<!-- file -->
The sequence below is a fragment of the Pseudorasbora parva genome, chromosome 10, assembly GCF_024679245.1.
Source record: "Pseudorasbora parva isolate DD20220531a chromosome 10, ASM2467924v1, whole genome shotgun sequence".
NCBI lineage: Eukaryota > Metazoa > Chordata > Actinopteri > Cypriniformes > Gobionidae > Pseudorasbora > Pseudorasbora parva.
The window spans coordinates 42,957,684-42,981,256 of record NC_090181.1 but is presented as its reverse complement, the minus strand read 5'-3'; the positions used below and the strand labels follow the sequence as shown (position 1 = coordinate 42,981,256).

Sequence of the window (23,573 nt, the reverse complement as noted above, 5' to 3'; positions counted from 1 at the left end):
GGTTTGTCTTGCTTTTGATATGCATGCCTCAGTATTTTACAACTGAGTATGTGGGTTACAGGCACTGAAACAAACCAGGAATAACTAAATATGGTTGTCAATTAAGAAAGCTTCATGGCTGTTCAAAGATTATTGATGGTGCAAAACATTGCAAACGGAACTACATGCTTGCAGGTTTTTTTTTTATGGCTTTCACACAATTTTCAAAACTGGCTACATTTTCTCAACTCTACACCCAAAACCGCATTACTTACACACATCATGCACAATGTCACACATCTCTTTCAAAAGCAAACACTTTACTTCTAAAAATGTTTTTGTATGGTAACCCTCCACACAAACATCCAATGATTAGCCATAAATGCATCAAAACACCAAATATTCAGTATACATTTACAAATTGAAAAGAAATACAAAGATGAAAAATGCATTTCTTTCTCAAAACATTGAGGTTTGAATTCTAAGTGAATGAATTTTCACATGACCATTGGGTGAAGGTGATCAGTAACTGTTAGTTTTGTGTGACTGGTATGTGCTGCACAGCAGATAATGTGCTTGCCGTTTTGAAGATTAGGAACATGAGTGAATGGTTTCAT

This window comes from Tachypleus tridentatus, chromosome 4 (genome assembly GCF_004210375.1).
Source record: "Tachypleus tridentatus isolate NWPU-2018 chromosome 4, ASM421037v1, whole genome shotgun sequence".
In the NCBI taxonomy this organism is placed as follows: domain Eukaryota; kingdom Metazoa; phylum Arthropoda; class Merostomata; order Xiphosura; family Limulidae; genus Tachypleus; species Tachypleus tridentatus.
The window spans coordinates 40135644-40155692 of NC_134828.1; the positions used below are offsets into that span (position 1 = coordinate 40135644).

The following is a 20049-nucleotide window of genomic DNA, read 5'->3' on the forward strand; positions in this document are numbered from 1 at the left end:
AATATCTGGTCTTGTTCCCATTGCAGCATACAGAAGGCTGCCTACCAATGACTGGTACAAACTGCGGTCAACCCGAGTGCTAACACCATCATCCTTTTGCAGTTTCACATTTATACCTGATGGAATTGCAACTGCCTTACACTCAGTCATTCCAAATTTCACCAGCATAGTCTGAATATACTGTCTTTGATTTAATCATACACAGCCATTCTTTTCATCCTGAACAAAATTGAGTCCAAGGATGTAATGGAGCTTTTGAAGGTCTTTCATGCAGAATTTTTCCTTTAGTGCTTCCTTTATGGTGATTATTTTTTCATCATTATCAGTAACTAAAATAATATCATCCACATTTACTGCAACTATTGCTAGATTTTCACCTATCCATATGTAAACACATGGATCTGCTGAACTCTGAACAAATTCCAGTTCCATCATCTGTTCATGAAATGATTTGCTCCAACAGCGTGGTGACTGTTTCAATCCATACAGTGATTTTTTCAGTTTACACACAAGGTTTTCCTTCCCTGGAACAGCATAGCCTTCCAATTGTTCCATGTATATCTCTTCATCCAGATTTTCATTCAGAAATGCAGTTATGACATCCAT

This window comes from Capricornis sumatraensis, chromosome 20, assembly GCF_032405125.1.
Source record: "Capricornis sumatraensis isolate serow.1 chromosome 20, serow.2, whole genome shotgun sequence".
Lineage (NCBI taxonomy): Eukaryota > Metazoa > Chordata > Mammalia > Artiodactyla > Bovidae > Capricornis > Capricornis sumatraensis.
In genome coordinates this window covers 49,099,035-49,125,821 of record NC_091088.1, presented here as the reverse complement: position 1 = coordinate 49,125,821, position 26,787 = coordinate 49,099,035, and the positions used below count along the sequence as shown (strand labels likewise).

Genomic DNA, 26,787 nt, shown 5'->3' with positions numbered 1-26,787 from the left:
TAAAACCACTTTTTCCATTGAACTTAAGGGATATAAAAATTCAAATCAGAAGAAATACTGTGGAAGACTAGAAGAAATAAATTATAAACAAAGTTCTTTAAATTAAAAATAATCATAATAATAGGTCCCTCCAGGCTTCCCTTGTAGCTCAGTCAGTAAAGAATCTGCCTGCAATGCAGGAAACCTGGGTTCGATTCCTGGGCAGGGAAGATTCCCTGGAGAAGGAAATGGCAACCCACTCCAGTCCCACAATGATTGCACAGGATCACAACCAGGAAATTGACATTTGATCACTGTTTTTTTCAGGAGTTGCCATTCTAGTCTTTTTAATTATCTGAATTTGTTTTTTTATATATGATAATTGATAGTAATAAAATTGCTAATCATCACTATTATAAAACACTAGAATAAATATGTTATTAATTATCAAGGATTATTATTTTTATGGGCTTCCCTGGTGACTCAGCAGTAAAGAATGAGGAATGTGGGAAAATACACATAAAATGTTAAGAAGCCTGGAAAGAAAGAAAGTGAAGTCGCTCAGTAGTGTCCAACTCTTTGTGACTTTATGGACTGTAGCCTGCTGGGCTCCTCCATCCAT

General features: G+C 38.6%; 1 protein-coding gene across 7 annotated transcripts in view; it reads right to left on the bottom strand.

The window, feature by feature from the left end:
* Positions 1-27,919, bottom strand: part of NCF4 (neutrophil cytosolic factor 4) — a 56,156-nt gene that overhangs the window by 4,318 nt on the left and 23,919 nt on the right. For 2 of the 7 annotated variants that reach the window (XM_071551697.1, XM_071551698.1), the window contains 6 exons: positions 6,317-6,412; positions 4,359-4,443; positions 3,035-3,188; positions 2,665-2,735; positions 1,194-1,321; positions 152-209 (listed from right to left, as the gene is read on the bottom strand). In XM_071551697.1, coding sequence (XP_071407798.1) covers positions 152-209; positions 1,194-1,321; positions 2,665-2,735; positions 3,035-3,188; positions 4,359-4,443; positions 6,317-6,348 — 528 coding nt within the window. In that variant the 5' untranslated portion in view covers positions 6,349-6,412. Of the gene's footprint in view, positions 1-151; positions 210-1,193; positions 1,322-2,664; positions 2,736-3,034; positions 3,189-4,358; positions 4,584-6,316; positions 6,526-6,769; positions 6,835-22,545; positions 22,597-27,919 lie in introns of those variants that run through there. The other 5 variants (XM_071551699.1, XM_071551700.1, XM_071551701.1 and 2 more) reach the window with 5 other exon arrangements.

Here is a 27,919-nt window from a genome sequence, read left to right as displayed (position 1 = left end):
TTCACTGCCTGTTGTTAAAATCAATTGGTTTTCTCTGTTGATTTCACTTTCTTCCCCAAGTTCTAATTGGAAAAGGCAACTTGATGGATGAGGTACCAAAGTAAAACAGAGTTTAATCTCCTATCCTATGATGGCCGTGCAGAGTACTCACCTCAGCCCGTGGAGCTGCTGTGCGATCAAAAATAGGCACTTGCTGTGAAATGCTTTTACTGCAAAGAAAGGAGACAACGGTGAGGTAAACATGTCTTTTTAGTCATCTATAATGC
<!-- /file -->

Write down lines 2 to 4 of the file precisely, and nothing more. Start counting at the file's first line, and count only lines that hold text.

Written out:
Source record: "Pseudorasbora parva isolate DD20220531a chromosome 10, ASM2467924v1, whole genome shotgun sequence".
NCBI lineage: Eukaryota > Metazoa > Chordata > Actinopteri > Cypriniformes > Gobionidae > Pseudorasbora > Pseudorasbora parva.
The window spans coordinates 42,957,684-42,981,256 of record NC_090181.1 but is presented as its reverse complement, the minus strand read 5'-3'; the positions used below and the strand labels follow the sequence as shown (position 1 = coordinate 42,981,256).